AWS backtracks on its TikTok warning, iOS apps keep crashing thanks to Facebook, and Microsoft stomps out a nasty fraud campaign targeting CEOs. NOTE: This podcast was recorded prior to AWS’ update on TikTok this weekend.

It’s Monday, July 13, and I’m your host, Alex Coop.

Amazon orders employees to remove TikTok from phones ‘due to security risks’ from technology

Want to access your Amazon email? Delete TikTok, the tech giant told all of its employees recently. The Information first reported that Amazon sent an email to its employees July 10 which said “Due to security risks, the TikTok app is no longer permitted on mobile devices that access Amazon email.” The email continues … “If you have TikTok on your device, you must remove it by 10-Jul to retain mobile access to Amazon email. At this time, using TikTok from your Amazon laptop browser is allowed.” TikTok was recently caught snooping on user clipboard data when running in the background, potentially exposing passwords and other sensitive data. 

This episode is brought to you by Digital Transformation Week, taking place between July 13 and 16. Hashtag Trending will be delivering you some of the highlights throughout the week, so don’t miss out. Now, back to the show.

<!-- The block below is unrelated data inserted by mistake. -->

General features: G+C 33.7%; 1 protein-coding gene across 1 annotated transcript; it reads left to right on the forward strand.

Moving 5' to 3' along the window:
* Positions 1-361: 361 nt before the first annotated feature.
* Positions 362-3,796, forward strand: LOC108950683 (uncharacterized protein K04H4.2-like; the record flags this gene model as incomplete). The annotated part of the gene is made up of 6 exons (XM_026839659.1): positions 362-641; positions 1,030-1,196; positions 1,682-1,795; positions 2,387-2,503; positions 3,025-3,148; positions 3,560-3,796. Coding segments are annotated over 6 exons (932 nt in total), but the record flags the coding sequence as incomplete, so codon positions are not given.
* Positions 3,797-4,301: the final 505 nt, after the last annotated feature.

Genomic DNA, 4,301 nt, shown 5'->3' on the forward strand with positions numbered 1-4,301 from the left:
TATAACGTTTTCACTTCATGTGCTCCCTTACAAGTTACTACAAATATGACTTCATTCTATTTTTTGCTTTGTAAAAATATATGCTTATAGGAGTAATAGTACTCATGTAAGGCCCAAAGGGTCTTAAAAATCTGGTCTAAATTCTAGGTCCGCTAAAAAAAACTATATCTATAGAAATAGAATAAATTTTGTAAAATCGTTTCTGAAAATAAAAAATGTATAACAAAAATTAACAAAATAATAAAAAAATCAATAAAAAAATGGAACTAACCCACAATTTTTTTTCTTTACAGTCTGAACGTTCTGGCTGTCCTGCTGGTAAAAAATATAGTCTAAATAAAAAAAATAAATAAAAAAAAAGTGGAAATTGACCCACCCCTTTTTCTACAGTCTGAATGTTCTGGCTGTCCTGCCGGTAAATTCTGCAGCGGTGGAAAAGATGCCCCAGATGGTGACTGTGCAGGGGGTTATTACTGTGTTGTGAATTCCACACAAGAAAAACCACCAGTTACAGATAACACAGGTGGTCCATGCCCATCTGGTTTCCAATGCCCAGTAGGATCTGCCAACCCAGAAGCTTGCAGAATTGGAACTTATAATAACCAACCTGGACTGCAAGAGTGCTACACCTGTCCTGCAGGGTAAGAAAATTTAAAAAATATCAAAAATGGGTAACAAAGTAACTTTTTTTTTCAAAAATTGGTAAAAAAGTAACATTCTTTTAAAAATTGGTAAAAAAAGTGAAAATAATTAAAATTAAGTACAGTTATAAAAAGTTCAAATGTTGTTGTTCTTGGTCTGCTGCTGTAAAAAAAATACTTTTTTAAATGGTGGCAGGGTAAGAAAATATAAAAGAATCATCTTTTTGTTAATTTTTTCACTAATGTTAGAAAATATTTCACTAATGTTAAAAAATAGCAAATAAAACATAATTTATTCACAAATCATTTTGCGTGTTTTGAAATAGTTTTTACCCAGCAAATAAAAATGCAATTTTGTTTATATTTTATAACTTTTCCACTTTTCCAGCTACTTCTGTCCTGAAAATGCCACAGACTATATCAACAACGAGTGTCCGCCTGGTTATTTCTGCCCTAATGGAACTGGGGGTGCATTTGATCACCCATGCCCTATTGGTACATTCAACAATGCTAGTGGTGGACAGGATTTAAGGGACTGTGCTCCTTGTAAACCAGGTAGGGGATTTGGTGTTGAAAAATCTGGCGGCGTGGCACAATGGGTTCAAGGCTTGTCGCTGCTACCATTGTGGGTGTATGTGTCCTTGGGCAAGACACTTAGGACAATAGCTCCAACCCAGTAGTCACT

TikTok, Spotify, Tinder, and many other iOS apps are crashing again due to a Facebook issue from technology

 

Oh Facebook, you can’t stop being in the news, can you? It turns out a number of popular apps and services like Spotify, Pinterest, and Tinder were completely inaccessible late last week on iOS devices due to a now-resolved issue involving Facebook log-ins. Reporting since then suggests the cause of the outages was likely due to Facebook’s software development kit which many apps use to manage user logins. To be clear, users don’t have to be using Facebook to log into an app for this to affect their software – they don’t even have to have it installed. The problem did not appear to impact Android users at all.

And lastly, Ars Technica recently reported that Microsoft successfully stomped out a large-scale fraud campaign that used knockoff domains and malicious apps to scam customers, mostly CEOs and other high-level execs, in 62 countries. The software and cloud-service provider giant last week obtained a court order that allowed it to seize six domains, five of which contained the word “office.” Microsoft says attackers used them in a sophisticated campaign designed to trick CEOs and leaders into wiring large sums of money to attackers rather than trusted parties. Good job Microsoft.

That’s all the tech news that’s trending right now. Hashtag Trending is a part of the ITWC Podcast network. Add us to your Alexa Flash Briefing or your Google Home daily briefing. I’m Alex Coop, thanks for listening



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